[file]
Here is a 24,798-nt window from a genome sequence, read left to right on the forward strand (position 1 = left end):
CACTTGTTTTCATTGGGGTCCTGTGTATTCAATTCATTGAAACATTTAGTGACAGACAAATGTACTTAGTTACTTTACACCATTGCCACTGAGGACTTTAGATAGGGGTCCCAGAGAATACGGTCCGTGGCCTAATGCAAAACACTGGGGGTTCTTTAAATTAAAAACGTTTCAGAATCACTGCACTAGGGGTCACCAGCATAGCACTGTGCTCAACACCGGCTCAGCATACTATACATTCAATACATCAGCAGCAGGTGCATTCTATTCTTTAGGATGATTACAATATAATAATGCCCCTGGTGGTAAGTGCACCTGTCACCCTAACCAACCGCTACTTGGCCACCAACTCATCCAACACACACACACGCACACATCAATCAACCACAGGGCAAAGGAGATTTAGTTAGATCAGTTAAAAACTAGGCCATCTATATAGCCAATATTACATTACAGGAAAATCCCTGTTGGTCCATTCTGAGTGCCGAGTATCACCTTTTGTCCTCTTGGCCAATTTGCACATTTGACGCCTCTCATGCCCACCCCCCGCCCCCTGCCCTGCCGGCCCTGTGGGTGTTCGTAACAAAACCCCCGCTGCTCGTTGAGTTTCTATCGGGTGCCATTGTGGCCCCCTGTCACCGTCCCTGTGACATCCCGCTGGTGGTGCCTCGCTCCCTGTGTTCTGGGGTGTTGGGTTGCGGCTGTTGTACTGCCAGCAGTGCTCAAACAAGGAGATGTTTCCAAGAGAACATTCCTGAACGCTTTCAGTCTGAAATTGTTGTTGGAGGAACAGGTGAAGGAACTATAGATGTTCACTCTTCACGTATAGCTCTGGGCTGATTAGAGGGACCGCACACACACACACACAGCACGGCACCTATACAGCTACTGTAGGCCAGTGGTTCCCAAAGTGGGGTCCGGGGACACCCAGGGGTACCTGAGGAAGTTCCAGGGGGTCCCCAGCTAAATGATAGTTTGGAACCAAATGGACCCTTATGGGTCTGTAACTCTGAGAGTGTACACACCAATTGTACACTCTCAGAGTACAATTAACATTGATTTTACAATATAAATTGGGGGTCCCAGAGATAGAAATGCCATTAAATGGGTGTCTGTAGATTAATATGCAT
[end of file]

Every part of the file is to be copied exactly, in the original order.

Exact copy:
Here is a 24,798-nt window from a genome sequence, read left to right on the forward strand (position 1 = left end):
CACTTGTTTTCATTGGGGTCCTGTGTATTCAATTCATTGAAACATTTAGTGACAGACAAATGTACTTAGTTACTTTACACCATTGCCACTGAGGACTTTAGATAGGGGTCCCAGAGAATACGGTCCGTGGCCTAATGCAAAACACTGGGGGTTCTTTAAATTAAAAACGTTTCAGAATCACTGCACTAGGGGTCACCAGCATAGCACTGTGCTCAACACCGGCTCAGCATACTATACATTCAATACATCAGCAGCAGGTGCATTCTATTCTTTAGGATGATTACAATATAATAATGCCCCTGGTGGTAAGTGCACCTGTCACCCTAACCAACCGCTACTTGGCCACCAACTCATCCAACACACACACACGCACACATCAATCAACCACAGGGCAAAGGAGATTTAGTTAGATCAGTTAAAAACTAGGCCATCTATATAGCCAATATTACATTACAGGAAAATCCCTGTTGGTCCATTCTGAGTGCCGAGTATCACCTTTTGTCCTCTTGGCCAATTTGCACATTTGACGCCTCTCATGCCCACCCCCCGCCCCCTGCCCTGCCGGCCCTGTGGGTGTTCGTAACAAAACCCCCGCTGCTCGTTGAGTTTCTATCGGGTGCCATTGTGGCCCCCTGTCACCGTCCCTGTGACATCCCGCTGGTGGTGCCTCGCTCCCTGTGTTCTGGGGTGTTGGGTTGCGGCTGTTGTACTGCCAGCAGTGCTCAAACAAGGAGATGTTTCCAAGAGAACATTCCTGAACGCTTTCAGTCTGAAATTGTTGTTGGAGGAACAGGTGAAGGAACTATAGATGTTCACTCTTCACGTATAGCTCTGGGCTGATTAGAGGGACCGCACACACACACACACAGCACGGCACCTATACAGCTACTGTAGGCCAGTGGTTCCCAAAGTGGGGTCCGGGGACACCCAGGGGTACCTGAGGAAGTTCCAGGGGGTCCCCAGCTAAATGATAGTTTGGAACCAAATGGACCCTTATGGGTCTGTAACTCTGAGAGTGTACACACCAATTGTACACTCTCAGAGTACAATTAACATTGATTTTACAATATAAATTGGGGGTCCCAGAGATAGAAATGCCATTAAATGGGTGTCTGTAGATTAATATGCAT